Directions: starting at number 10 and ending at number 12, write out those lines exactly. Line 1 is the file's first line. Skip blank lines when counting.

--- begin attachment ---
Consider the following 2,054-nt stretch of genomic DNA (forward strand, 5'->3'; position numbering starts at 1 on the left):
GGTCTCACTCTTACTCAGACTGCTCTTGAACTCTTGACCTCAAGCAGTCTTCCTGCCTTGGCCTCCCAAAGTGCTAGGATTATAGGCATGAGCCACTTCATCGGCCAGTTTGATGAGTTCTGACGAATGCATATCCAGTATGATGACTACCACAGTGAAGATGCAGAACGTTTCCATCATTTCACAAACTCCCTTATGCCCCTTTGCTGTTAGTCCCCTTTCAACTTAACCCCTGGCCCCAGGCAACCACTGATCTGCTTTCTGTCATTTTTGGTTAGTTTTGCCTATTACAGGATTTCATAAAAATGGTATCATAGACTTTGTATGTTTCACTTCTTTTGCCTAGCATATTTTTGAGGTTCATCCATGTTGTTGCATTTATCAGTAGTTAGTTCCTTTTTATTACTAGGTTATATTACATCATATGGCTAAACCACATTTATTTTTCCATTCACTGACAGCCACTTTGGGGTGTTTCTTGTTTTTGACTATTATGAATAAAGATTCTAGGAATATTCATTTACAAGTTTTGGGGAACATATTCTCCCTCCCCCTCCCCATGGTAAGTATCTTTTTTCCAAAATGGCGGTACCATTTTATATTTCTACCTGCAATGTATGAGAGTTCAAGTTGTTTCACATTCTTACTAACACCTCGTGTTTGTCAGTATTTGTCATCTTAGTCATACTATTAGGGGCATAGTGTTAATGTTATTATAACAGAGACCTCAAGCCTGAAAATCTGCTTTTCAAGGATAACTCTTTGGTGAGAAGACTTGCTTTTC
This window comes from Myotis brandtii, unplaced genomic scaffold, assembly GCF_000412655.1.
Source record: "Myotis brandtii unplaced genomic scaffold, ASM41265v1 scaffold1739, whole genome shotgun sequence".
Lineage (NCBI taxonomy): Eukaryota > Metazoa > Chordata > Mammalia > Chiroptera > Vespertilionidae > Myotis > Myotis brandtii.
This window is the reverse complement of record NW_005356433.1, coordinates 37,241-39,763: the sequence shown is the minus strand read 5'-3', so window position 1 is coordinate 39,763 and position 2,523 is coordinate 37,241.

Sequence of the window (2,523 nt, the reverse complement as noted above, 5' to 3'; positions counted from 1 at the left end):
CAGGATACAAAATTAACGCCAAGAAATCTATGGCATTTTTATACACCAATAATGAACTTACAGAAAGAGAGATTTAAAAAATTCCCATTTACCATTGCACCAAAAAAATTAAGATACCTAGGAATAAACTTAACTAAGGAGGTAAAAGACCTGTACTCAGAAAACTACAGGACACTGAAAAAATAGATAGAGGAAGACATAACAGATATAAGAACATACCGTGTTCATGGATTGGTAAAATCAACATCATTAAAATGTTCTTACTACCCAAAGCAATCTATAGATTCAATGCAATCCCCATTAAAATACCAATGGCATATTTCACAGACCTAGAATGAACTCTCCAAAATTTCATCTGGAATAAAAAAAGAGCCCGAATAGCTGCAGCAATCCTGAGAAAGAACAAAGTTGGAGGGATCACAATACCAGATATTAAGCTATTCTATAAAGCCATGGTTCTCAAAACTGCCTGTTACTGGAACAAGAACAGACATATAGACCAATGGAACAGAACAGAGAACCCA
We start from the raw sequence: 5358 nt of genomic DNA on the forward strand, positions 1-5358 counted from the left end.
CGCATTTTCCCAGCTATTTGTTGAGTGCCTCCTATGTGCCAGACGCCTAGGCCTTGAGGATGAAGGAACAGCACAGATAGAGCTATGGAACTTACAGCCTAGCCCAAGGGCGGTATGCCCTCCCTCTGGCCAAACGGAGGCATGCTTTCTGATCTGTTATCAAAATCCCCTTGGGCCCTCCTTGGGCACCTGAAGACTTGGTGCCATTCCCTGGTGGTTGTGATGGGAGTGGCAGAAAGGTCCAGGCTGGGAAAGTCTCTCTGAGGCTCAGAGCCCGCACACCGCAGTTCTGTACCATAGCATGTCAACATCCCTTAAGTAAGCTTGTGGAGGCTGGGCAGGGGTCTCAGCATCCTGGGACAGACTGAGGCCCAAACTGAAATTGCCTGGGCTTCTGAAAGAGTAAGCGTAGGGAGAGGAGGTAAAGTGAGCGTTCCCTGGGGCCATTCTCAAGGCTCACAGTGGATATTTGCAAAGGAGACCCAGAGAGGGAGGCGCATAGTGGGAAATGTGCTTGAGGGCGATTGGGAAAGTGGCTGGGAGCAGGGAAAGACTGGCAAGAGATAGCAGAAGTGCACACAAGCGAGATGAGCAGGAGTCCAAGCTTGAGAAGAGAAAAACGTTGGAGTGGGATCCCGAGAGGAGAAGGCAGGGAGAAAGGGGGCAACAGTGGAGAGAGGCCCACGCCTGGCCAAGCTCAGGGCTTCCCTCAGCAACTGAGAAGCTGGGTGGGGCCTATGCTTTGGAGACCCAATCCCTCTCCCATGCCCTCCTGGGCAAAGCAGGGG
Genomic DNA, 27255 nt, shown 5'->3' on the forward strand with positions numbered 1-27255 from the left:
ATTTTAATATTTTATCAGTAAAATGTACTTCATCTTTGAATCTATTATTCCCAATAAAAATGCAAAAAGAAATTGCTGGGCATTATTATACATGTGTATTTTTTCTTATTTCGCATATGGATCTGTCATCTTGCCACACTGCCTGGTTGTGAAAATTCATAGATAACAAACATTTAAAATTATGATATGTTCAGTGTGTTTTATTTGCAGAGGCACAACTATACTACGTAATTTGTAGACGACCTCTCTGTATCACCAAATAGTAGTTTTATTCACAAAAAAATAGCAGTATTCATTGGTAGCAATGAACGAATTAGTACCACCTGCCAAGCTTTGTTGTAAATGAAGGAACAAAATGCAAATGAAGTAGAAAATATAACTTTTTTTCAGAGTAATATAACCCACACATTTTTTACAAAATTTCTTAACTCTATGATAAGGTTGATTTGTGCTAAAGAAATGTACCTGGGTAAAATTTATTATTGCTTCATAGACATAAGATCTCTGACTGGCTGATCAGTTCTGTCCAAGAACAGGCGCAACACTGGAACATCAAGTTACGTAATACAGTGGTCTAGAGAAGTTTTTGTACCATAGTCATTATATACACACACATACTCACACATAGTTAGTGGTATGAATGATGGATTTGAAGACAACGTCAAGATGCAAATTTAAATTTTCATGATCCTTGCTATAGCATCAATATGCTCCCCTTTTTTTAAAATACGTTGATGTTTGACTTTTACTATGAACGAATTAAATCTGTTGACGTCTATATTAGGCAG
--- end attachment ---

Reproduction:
CGCATTTTCCCAGCTATTTGTTGAGTGCCTCCTATGTGCCAGACGCCTAGGCCTTGAGGATGAAGGAACAGCACAGATAGAGCTATGGAACTTACAGCCTAGCCCAAGGGCGGTATGCCCTCCCTCTGGCCAAACGGAGGCATGCTTTCTGATCTGTTATCAAAATCCCCTTGGGCCCTCCTTGGGCACCTGAAGACTTGGTGCCATTCCCTGGTGGTTGTGATGGGAGTGGCAGAAAGGTCCAGGCTGGGAAAGTCTCTCTGAGGCTCAGAGCCCGCACACCGCAGTTCTGTACCATAGCATGTCAACATCCCTTAAGTAAGCTTGTGGAGGCTGGGCAGGGGTCTCAGCATCCTGGGACAGACTGAGGCCCAAACTGAAATTGCCTGGGCTTCTGAAAGAGTAAGCGTAGGGAGAGGAGGTAAAGTGAGCGTTCCCTGGGGCCATTCTCAAGGCTCACAGTGGATATTTGCAAAGGAGACCCAGAGAGGGAGGCGCATAGTGGGAAATGTGCTTGAGGGCGATTGGGAAAGTGGCTGGGAGCAGGGAAAGACTGGCAAGAGATAGCAGAAGTGCACACAAGCGAGATGAGCAGGAGTCCAAGCTTGAGAAGAGAAAAACGTTGGAGTGGGATCCCGAGAGGAGAAGGCAGGGAGAAAGGGGGCAACAGTGGAGAGAGGCCCACGCCTGGCCAAGCTCAGGGCTTCCCTCAGCAACTGAGAAGCTGGGTGGGGCCTATGCTTTGGAGACCCAATCCCTCTCCCATGCCCTCCTGGGCAAAGCAGGGG
Genomic DNA, 27255 nt, shown 5'->3' on the forward strand with positions numbered 1-27255 from the left:
ATTTTAATATTTTATCAGTAAAATGTACTTCATCTTTGAATCTATTATTCCCAATAAAAATGCAAAAAGAAATTGCTGGGCATTATTATACATGTGTATTTTTTCTTATTTCGCATATGGATCTGTCATCTTGCCACACTGCCTGGTTGTGAAAATTCATAGATAACAAACATTTAAAATTATGATATGTTCAGTGTGTTTTATTTGCAGAGGCACAACTATACTACGTAATTTGTAGACGACCTCTCTGTATCACCAAATAGTAGTTTTATTCACAAAAAAATAGCAGTATTCATTGGTAGCAATGAACGAATTAGTACCACCTGCCAAGCTTTGTTGTAAATGAAGGAACAAAATGCAAATGAAGTAGAAAATATAACTTTTTTTCAGAGTAATATAACCCACACATTTTTTACAAAATTTCTTAACTCTATGATAAGGTTGATTTGTGCTAAAGAAATGTACCTGGGTAAAATTTATTATTGCTTCATAGACATAAGATCTCTGACTGGCTGATCAGTTCTGTCCAAGAACAGGCGCAACACTGGAACATCAAGTTACGTAATACAGTGGTCTAGAGAAGTTTTTGTACCATAGTCATTATATACACACACATACTCACACATAGTTAGTGGTATGAATGATGGATTTGAAGACAACGTCAAGATGCAAATTTAAATTTTCATGATCCTTGCTATAGCATCAATATGCTCCCCTTTTTTTAAAATACGTTGATGTTTGACTTTTACTATGAACGAATTAAATCTGTTGACGTCTATATTAGGCAG